For like the dog, and with a zeal The swan, too flatter'd by the speech, As watchful for my master's weal,
To answer with a churlish nay, Throughout the night I keep aloof Began to sing_but gave a screech :
A host of robbers from his roof, The linnet laugh'd, and flew away.
And guard from thee and thine the
Of dainties that should crown his 6
board." Thus many a coxcomb, with a name For talents which he ne'er possess'd,
On this the mouse withdrew again
Into its hole, and answered then, On turning author finds his fame
“ Henceforth, since thou art faithful, Unequal to the trying test,
mice And like the swan, exposed to shame, Becomes a byword and a jest.
Shall call fidelity a vice."
X. THE MOUSE AND THE CAT.
'Tis ever thus-for we commend
The smallest virtue in a friend; What modern fables can compare with While in a foe we should abhor it, those
And even damn the fellow for it. Of Esop, whose sublime invention chose
What think you, honest reader? Is The noblest incidents for each, and not this then
A clever little fable?" Oh! di. Express'd them in inimitable prose!
vine! Well, since I want a subject for my 'Tis quite in Esop's style, and only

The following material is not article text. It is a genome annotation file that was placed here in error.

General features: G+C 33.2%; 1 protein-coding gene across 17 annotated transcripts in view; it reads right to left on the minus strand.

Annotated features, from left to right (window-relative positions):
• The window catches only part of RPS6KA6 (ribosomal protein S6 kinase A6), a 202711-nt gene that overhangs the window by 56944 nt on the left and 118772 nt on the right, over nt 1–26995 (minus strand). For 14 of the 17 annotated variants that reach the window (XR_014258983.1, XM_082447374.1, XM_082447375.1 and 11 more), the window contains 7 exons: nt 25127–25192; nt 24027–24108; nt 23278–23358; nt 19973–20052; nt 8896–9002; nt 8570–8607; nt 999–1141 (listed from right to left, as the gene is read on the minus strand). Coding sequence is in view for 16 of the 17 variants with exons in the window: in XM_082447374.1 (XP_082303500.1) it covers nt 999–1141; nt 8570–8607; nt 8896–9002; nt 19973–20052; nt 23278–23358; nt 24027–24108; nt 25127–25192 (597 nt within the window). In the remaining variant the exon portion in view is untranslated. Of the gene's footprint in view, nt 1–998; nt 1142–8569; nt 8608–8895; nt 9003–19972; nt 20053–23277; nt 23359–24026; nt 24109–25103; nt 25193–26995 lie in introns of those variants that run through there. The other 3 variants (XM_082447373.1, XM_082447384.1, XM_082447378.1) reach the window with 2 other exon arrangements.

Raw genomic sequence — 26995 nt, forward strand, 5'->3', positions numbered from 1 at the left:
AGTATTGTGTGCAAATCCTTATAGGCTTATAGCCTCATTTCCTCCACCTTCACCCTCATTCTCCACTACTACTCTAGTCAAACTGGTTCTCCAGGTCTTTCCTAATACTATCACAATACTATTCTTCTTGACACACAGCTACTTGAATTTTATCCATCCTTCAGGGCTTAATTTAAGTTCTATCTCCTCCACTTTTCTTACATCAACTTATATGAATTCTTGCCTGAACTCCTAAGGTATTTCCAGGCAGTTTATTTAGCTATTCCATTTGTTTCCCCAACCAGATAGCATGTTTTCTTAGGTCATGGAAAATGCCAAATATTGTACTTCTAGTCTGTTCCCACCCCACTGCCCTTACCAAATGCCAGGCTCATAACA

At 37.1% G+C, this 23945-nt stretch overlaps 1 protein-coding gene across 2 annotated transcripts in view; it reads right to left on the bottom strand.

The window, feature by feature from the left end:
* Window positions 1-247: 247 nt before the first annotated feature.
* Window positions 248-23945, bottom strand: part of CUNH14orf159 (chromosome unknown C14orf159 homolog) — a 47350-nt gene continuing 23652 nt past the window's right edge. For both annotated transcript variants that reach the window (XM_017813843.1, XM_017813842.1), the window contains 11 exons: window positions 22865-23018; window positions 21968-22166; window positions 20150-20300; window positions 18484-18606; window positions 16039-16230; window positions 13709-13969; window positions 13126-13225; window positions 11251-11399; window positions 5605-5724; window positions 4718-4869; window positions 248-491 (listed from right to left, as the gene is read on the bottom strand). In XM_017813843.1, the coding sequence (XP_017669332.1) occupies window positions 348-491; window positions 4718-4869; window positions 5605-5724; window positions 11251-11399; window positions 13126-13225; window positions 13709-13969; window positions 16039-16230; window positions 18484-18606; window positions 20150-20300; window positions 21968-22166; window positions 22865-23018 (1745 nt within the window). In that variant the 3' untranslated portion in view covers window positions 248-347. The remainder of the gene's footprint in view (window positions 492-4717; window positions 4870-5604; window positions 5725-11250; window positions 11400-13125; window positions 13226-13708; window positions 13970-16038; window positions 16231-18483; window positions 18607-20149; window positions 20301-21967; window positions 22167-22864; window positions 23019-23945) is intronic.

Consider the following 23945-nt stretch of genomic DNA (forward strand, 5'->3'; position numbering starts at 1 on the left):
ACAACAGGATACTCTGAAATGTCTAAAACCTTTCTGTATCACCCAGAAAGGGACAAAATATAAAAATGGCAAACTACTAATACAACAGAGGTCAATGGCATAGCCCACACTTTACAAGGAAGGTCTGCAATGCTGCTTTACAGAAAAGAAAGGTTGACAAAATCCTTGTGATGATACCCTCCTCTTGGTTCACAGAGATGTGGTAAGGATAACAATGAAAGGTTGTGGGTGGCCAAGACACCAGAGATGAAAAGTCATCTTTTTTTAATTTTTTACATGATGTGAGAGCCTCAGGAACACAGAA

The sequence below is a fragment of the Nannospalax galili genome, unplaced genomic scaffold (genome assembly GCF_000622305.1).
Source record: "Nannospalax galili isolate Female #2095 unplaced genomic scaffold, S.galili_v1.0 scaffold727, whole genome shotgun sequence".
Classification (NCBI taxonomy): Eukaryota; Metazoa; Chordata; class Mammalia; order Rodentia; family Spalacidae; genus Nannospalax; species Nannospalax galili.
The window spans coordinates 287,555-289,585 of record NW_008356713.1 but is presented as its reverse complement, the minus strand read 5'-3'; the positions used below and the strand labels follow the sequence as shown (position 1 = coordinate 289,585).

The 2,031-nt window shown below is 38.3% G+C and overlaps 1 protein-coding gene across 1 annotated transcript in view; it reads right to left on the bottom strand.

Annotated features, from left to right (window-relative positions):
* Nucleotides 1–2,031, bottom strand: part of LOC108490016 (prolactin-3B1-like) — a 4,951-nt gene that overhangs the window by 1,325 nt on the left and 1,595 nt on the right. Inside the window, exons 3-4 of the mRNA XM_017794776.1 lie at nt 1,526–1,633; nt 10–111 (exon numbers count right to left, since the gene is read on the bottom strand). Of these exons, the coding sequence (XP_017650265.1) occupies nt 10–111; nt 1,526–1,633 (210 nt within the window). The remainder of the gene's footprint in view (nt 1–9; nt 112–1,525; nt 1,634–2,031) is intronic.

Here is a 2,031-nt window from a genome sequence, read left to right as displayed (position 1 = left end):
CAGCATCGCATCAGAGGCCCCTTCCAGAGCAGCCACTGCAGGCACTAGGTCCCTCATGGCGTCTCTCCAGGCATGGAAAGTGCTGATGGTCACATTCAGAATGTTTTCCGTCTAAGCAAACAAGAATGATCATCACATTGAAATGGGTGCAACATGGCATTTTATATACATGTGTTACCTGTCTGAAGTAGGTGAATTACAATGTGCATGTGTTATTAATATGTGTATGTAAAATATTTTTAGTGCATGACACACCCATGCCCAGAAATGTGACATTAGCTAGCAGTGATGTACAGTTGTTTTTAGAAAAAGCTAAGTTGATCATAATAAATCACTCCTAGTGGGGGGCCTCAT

pen, And have his book at hand, I'll even You see his mighty mind in every choose
line.” A fable from him, and request the Nay, courteous reader, check your
praise awhile; To hitch it into good Castilian The fable is, in fact, my own, and rhymes ;
written For I am sure that, merely for its Precisely in my customary style. merit,
- The deuce it is! then I am fairly The tasteful reader will at once pre
bitten." fer it
And, dear discerning reader, now To any apologue of modern times.
Have own'd it and you know it to A mouse one evening, as it stole
be mine, In quest of plunder from its hole, Your better judgment will, of course, Exclaim'd aloud (for mice could speak decry Of yore, though now they only The trifle you once deem'd so very squeak),
XI. THE TWO RABBITS.
A rabbit fled-or flew,
Were wing'd, like Mercury's two.
One morning, as they chanced to meet at sea,
“ Ho! brother, whence and whither art thou sailing ?" And in a speech emitted or exprest
As speeches ever must be from the chest,' NO, CCLXXXVI, VOL. XLVI.
The tea return’d an answer to the hailing
My European countrymen, despise
The Chinaman is, Heaven be praised ! more wise.
5. But, like the gouls of eastern lore, An owl one night profanely flew
These critics batten on the dead; Into a church, and chanced to see And when each author is no more, A lamp or lantern- but the two To whom they meanly quail'd of yore, Are much alike, and one will do, Attack him without dread.